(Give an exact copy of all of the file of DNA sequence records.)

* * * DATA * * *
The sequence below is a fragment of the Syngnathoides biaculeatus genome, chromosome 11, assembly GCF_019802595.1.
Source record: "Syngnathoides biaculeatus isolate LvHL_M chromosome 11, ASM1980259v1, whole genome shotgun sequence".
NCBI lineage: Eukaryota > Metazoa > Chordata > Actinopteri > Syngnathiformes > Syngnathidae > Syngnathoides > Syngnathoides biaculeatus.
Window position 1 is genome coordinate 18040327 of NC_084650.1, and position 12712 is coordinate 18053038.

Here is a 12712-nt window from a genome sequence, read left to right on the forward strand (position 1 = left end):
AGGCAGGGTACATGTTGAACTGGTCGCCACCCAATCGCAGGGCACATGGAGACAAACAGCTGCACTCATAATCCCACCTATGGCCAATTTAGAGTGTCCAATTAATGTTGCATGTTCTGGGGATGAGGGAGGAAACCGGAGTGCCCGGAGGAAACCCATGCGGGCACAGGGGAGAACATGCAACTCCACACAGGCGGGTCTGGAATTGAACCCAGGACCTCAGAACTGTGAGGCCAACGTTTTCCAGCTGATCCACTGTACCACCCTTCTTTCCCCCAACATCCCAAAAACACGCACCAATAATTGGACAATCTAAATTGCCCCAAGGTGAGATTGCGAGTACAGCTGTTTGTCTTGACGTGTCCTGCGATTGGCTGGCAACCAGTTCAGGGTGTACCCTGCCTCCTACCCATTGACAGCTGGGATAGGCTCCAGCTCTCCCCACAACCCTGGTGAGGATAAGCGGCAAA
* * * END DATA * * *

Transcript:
The sequence below is a fragment of the Syngnathoides biaculeatus genome, chromosome 11, assembly GCF_019802595.1.
Source record: "Syngnathoides biaculeatus isolate LvHL_M chromosome 11, ASM1980259v1, whole genome shotgun sequence".
NCBI lineage: Eukaryota > Metazoa > Chordata > Actinopteri > Syngnathiformes > Syngnathidae > Syngnathoides > Syngnathoides biaculeatus.
Window position 1 is genome coordinate 18040327 of NC_084650.1, and position 12712 is coordinate 18053038.

Here is a 12712-nt window from a genome sequence, read left to right on the forward strand (position 1 = left end):
AGGCAGGGTACATGTTGAACTGGTCGCCACCCAATCGCAGGGCACATGGAGACAAACAGCTGCACTCATAATCCCACCTATGGCCAATTTAGAGTGTCCAATTAATGTTGCATGTTCTGGGGATGAGGGAGGAAACCGGAGTGCCCGGAGGAAACCCATGCGGGCACAGGGGAGAACATGCAACTCCACACAGGCGGGTCTGGAATTGAACCCAGGACCTCAGAACTGTGAGGCCAACGTTTTCCAGCTGATCCACTGTACCACCCTTCTTTCCCCCAACATCCCAAAAACACGCACCAATAATTGGACAATCTAAATTGCCCCAAGGTGAGATTGCGAGTACAGCTGTTTGTCTTGACGTGTCCTGCGATTGGCTGGCAACCAGTTCAGGGTGTACCCTGCCTCCTACCCATTGACAGCTGGGATAGGCTCCAGCTCTCCCCACAACCCTGGTGAGGATAAGCGGCAAA